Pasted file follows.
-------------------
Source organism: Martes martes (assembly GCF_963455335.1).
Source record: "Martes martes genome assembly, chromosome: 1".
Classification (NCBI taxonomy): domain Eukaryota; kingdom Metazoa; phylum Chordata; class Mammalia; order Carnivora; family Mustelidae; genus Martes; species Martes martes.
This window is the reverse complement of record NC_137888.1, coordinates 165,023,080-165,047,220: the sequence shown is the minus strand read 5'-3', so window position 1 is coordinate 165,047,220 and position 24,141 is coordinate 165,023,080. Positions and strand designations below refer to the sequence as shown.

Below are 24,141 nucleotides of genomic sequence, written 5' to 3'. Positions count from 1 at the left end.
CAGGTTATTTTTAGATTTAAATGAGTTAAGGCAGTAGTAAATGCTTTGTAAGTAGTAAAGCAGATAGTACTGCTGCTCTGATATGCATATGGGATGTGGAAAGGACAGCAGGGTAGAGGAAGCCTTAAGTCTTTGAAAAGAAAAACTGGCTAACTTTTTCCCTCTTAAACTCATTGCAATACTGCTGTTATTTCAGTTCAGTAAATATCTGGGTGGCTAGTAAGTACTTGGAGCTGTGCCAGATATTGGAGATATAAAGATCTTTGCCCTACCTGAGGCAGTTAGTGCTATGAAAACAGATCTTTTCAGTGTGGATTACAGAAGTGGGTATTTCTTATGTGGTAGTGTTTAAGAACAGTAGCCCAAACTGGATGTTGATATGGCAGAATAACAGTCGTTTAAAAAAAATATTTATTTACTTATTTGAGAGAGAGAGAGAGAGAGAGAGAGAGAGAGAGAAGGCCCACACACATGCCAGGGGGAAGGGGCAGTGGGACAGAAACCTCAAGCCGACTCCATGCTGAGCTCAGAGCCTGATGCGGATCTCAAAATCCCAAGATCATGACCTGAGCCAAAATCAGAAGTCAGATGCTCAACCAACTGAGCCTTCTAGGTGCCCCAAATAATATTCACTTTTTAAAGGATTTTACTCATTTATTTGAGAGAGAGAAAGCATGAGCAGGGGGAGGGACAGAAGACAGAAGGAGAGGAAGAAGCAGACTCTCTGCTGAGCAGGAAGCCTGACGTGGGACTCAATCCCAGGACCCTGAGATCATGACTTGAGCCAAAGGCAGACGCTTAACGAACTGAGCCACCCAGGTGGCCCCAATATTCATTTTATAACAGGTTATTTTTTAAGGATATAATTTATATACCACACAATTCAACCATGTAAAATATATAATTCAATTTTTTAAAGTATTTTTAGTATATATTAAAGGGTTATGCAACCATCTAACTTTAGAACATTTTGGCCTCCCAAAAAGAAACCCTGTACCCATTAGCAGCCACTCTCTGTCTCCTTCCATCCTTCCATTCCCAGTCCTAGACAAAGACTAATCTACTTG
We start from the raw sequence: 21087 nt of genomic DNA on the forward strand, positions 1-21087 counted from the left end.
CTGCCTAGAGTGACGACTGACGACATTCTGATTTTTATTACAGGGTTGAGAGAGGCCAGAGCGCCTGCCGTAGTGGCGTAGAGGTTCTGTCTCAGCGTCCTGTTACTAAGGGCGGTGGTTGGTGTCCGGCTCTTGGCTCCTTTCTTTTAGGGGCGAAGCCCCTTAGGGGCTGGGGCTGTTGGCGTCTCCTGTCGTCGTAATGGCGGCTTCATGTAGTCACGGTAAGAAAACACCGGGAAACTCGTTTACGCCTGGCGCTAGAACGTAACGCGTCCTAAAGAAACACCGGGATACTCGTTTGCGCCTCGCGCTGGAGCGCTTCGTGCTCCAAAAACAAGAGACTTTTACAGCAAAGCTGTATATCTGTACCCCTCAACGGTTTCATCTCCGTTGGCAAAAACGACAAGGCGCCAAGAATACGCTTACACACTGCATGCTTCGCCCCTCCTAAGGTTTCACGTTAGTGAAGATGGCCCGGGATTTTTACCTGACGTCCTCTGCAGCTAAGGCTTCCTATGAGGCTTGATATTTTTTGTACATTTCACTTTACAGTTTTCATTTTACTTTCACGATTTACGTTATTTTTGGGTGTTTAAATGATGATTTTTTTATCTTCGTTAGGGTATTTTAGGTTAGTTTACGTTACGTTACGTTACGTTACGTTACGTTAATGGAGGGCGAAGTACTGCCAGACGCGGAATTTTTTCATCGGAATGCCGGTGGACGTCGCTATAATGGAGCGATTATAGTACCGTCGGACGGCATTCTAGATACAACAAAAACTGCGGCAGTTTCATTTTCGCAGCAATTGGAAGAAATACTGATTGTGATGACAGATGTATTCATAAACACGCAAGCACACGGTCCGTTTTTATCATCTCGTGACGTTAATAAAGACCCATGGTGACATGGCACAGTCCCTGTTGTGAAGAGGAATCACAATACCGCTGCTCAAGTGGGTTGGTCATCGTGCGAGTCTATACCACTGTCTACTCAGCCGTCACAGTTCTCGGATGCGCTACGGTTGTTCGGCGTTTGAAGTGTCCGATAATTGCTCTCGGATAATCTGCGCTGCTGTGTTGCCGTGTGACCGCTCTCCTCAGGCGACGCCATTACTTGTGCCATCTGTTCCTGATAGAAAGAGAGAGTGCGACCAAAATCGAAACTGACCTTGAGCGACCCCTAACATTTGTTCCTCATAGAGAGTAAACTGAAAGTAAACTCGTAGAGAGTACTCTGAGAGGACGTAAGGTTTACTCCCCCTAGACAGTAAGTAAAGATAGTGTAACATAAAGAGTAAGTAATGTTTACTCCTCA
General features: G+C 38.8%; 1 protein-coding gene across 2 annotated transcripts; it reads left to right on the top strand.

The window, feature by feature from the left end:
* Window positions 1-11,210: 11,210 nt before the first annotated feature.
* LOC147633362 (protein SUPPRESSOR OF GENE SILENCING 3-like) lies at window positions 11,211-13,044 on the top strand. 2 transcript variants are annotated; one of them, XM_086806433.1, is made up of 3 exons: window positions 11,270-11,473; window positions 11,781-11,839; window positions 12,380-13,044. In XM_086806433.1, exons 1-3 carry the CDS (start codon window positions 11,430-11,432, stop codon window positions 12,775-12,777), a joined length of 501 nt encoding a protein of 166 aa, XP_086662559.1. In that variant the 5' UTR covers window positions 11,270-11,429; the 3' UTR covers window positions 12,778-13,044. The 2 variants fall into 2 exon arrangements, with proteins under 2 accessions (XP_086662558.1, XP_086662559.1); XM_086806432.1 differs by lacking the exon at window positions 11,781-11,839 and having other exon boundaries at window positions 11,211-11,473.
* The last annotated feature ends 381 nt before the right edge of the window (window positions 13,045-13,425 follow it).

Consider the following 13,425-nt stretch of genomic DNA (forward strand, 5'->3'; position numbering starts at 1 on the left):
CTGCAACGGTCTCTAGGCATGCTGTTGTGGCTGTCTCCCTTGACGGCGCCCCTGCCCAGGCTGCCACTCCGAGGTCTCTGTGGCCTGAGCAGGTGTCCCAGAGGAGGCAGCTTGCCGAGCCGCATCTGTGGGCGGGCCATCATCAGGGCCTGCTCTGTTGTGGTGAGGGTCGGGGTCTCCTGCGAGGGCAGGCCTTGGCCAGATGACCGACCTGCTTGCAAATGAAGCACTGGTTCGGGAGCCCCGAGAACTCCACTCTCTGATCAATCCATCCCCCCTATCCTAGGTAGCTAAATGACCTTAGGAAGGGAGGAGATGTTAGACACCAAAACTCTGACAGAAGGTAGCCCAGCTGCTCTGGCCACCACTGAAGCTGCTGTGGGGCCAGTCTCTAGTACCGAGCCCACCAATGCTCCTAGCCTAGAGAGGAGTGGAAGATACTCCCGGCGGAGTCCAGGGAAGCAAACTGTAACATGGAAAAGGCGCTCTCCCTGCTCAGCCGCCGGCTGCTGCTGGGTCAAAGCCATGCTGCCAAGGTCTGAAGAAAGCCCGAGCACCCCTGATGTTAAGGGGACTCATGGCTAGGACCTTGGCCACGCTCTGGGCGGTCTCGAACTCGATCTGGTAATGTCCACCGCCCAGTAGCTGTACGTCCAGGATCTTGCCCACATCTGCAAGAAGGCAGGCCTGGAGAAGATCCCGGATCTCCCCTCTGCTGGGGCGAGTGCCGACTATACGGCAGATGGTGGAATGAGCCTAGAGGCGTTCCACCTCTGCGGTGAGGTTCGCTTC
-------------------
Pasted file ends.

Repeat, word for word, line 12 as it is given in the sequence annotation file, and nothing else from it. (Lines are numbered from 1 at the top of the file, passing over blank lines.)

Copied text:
* LOC147633362 (protein SUPPRESSOR OF GENE SILENCING 3-like) lies at window positions 11,211-13,044 on the top strand. 2 transcript variants are annotated; one of them, XM_086806433.1, is made up of 3 exons: window positions 11,270-11,473; window positions 11,781-11,839; window positions 12,380-13,044. In XM_086806433.1, exons 1-3 carry the CDS (start codon window positions 11,430-11,432, stop codon window positions 12,775-12,777), a joined length of 501 nt encoding a protein of 166 aa, XP_086662559.1. In that variant the 5' UTR covers window positions 11,270-11,429; the 3' UTR covers window positions 12,778-13,044. The 2 variants fall into 2 exon arrangements, with proteins under 2 accessions (XP_086662558.1, XP_086662559.1); XM_086806432.1 differs by lacking the exon at window positions 11,781-11,839 and having other exon boundaries at window positions 11,211-11,473.